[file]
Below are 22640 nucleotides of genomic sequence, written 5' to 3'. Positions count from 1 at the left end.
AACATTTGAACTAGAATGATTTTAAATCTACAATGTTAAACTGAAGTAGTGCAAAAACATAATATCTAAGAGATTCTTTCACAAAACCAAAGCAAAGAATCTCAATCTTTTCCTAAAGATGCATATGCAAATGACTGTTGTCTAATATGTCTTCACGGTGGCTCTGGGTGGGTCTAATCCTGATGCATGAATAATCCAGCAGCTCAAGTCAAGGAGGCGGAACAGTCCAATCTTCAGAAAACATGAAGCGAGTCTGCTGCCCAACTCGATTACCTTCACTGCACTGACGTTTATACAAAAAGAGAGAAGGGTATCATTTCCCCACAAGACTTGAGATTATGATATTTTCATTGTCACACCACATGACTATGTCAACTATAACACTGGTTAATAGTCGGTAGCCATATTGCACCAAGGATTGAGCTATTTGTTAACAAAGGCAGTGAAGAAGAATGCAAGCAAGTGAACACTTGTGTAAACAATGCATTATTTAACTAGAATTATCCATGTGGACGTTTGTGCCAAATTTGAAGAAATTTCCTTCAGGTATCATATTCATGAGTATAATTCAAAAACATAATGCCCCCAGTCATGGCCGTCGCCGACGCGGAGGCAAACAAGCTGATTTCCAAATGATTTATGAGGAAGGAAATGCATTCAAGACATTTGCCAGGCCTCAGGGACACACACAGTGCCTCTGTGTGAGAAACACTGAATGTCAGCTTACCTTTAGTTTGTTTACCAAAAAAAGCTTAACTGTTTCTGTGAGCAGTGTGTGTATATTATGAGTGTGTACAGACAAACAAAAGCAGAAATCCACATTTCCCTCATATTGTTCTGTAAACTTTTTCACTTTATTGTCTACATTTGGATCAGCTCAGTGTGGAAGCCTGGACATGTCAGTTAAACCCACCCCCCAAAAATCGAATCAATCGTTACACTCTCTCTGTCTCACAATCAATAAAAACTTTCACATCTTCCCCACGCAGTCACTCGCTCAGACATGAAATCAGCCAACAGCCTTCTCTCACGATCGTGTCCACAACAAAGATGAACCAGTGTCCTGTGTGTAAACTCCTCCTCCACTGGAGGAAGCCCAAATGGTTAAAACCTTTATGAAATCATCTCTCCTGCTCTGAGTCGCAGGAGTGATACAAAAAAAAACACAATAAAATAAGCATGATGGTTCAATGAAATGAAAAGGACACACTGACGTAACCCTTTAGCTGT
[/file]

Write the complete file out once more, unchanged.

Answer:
Below are 22640 nucleotides of genomic sequence, written 5' to 3'. Positions count from 1 at the left end.
AACATTTGAACTAGAATGATTTTAAATCTACAATGTTAAACTGAAGTAGTGCAAAAACATAATATCTAAGAGATTCTTTCACAAAACCAAAGCAAAGAATCTCAATCTTTTCCTAAAGATGCATATGCAAATGACTGTTGTCTAATATGTCTTCACGGTGGCTCTGGGTGGGTCTAATCCTGATGCATGAATAATCCAGCAGCTCAAGTCAAGGAGGCGGAACAGTCCAATCTTCAGAAAACATGAAGCGAGTCTGCTGCCCAACTCGATTACCTTCACTGCACTGACGTTTATACAAAAAGAGAGAAGGGTATCATTTCCCCACAAGACTTGAGATTATGATATTTTCATTGTCACACCACATGACTATGTCAACTATAACACTGGTTAATAGTCGGTAGCCATATTGCACCAAGGATTGAGCTATTTGTTAACAAAGGCAGTGAAGAAGAATGCAAGCAAGTGAACACTTGTGTAAACAATGCATTATTTAACTAGAATTATCCATGTGGACGTTTGTGCCAAATTTGAAGAAATTTCCTTCAGGTATCATATTCATGAGTATAATTCAAAAACATAATGCCCCCAGTCATGGCCGTCGCCGACGCGGAGGCAAACAAGCTGATTTCCAAATGATTTATGAGGAAGGAAATGCATTCAAGACATTTGCCAGGCCTCAGGGACACACACAGTGCCTCTGTGTGAGAAACACTGAATGTCAGCTTACCTTTAGTTTGTTTACCAAAAAAAGCTTAACTGTTTCTGTGAGCAGTGTGTGTATATTATGAGTGTGTACAGACAAACAAAAGCAGAAATCCACATTTCCCTCATATTGTTCTGTAAACTTTTTCACTTTATTGTCTACATTTGGATCAGCTCAGTGTGGAAGCCTGGACATGTCAGTTAAACCCACCCCCCAAAAATCGAATCAATCGTTACACTCTCTCTGTCTCACAATCAATAAAAACTTTCACATCTTCCCCACGCAGTCACTCGCTCAGACATGAAATCAGCCAACAGCCTTCTCTCACGATCGTGTCCACAACAAAGATGAACCAGTGTCCTGTGTGTAAACTCCTCCTCCACTGGAGGAAGCCCAAATGGTTAAAACCTTTATGAAATCATCTCTCCTGCTCTGAGTCGCAGGAGTGATACAAAAAAAAACACAATAAAATAAGCATGATGGTTCAATGAAATGAAAAGGACACACTGACGTAACCCTTTAGCTGT